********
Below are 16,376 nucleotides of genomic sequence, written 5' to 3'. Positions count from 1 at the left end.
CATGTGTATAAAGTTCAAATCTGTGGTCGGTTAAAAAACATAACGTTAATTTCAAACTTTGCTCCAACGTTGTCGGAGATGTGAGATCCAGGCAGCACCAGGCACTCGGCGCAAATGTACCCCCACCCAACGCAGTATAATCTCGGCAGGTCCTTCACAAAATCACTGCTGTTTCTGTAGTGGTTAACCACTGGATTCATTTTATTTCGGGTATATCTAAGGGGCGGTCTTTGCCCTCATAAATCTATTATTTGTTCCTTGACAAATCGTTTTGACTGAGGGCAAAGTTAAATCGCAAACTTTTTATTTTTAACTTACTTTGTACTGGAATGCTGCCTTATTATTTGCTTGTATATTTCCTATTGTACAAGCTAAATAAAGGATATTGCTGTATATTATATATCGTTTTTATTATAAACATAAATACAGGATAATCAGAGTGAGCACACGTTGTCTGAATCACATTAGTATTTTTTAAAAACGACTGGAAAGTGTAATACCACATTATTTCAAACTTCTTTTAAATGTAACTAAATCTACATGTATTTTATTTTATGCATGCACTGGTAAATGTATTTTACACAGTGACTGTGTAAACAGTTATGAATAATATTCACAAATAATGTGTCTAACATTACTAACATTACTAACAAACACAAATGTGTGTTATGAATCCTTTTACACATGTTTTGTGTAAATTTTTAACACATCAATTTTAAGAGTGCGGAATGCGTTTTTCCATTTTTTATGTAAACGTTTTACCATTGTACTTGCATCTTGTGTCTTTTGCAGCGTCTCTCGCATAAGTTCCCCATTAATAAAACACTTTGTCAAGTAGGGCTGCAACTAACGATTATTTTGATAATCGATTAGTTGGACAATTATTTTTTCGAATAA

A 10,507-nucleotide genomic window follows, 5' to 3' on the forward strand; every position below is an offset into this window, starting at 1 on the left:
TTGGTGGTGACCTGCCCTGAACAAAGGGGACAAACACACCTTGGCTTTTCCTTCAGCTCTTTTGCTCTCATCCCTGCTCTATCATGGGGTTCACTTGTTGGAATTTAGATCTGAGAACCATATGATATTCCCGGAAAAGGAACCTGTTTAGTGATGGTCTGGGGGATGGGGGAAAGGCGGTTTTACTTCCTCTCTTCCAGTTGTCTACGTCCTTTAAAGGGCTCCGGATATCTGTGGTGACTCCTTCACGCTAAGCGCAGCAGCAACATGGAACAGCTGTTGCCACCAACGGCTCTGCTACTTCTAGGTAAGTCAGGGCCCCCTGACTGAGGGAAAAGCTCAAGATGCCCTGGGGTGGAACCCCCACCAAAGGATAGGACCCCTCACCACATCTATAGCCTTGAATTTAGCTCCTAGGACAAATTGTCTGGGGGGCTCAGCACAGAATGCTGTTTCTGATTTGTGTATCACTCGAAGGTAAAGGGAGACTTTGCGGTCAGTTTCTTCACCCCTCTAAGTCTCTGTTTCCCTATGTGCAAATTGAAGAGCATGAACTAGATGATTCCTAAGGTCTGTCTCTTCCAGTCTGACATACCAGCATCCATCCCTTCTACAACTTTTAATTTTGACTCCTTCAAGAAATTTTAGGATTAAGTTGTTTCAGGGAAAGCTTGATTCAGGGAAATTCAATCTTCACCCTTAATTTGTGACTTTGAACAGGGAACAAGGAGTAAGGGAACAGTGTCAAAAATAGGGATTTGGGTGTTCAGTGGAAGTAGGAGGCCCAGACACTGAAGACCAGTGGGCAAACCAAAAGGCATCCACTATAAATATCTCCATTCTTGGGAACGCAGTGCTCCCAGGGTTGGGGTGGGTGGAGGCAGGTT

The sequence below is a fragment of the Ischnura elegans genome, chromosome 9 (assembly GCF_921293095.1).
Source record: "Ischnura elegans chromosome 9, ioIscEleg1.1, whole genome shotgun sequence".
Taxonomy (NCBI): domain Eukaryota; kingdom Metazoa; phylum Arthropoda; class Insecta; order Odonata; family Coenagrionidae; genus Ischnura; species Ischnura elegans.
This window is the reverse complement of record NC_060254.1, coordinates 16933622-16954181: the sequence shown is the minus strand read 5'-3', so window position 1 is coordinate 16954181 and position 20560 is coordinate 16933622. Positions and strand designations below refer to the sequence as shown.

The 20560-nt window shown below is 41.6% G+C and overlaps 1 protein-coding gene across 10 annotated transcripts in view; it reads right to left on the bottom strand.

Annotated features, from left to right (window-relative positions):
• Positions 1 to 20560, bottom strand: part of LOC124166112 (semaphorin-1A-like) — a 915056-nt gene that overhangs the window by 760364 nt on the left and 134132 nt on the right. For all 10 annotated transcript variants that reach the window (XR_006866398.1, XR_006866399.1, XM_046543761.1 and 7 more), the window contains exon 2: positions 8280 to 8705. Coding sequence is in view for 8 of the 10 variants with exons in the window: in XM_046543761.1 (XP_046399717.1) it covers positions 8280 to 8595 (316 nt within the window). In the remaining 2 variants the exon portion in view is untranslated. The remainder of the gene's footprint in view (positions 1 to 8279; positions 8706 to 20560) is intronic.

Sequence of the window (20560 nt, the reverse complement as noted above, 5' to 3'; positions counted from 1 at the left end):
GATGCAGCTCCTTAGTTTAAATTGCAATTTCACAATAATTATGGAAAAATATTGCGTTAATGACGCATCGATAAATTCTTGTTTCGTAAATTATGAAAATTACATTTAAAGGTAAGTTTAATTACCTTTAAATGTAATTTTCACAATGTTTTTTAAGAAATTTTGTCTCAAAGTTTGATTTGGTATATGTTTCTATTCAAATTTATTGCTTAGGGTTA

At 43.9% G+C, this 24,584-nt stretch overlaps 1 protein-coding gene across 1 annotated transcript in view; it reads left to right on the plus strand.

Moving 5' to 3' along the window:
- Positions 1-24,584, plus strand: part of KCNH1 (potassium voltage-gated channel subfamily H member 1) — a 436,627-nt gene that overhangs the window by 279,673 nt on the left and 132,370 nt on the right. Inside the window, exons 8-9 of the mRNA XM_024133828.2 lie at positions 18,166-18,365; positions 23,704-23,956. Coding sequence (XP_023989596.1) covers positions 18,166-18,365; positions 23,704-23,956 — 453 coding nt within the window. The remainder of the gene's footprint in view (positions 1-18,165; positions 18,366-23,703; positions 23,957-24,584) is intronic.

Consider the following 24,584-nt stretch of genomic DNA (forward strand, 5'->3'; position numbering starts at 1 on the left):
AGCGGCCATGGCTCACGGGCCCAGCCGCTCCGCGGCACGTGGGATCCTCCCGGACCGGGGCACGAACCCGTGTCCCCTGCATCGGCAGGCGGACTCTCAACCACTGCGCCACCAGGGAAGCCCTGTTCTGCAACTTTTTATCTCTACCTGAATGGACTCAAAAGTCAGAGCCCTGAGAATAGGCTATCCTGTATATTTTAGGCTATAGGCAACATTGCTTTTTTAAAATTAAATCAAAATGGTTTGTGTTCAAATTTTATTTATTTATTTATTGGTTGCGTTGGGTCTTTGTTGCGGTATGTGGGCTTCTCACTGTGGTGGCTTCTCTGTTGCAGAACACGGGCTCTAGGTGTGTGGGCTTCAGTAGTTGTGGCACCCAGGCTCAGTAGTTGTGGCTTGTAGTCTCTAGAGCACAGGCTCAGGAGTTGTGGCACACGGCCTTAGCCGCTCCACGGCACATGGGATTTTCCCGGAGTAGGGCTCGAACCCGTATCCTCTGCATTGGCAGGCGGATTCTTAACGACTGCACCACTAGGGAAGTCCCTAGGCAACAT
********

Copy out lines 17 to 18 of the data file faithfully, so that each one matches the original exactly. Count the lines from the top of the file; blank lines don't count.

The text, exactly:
Consider the following 24,584-nt stretch of genomic DNA (forward strand, 5'->3'; position numbering starts at 1 on the left):
AGCGGCCATGGCTCACGGGCCCAGCCGCTCCGCGGCACGTGGGATCCTCCCGGACCGGGGCACGAACCCGTGTCCCCTGCATCGGCAGGCGGACTCTCAACCACTGCGCCACCAGGGAAGCCCTGTTCTGCAACTTTTTATCTCTACCTGAATGGACTCAAAAGTCAGAGCCCTGAGAATAGGCTATCCTGTATATTTTAGGCTATAGGCAACATTGCTTTTTTAAAATTAAATCAAAATGGTTTGTGTTCAAATTTTATTTATTTATTTATTGGTTGCGTTGGGTCTTTGTTGCGGTATGTGGGCTTCTCACTGTGGTGGCTTCTCTGTTGCAGAACACGGGCTCTAGGTGTGTGGGCTTCAGTAGTTGTGGCACCCAGGCTCAGTAGTTGTGGCTTGTAGTCTCTAGAGCACAGGCTCAGGAGTTGTGGCACACGGCCTTAGCCGCTCCACGGCACATGGGATTTTCCCGGAGTAGGGCTCGAACCCGTATCCTCTGCATTGGCAGGCGGATTCTTAACGACTGCACCACTAGGGAAGTCCCTAGGCAACAT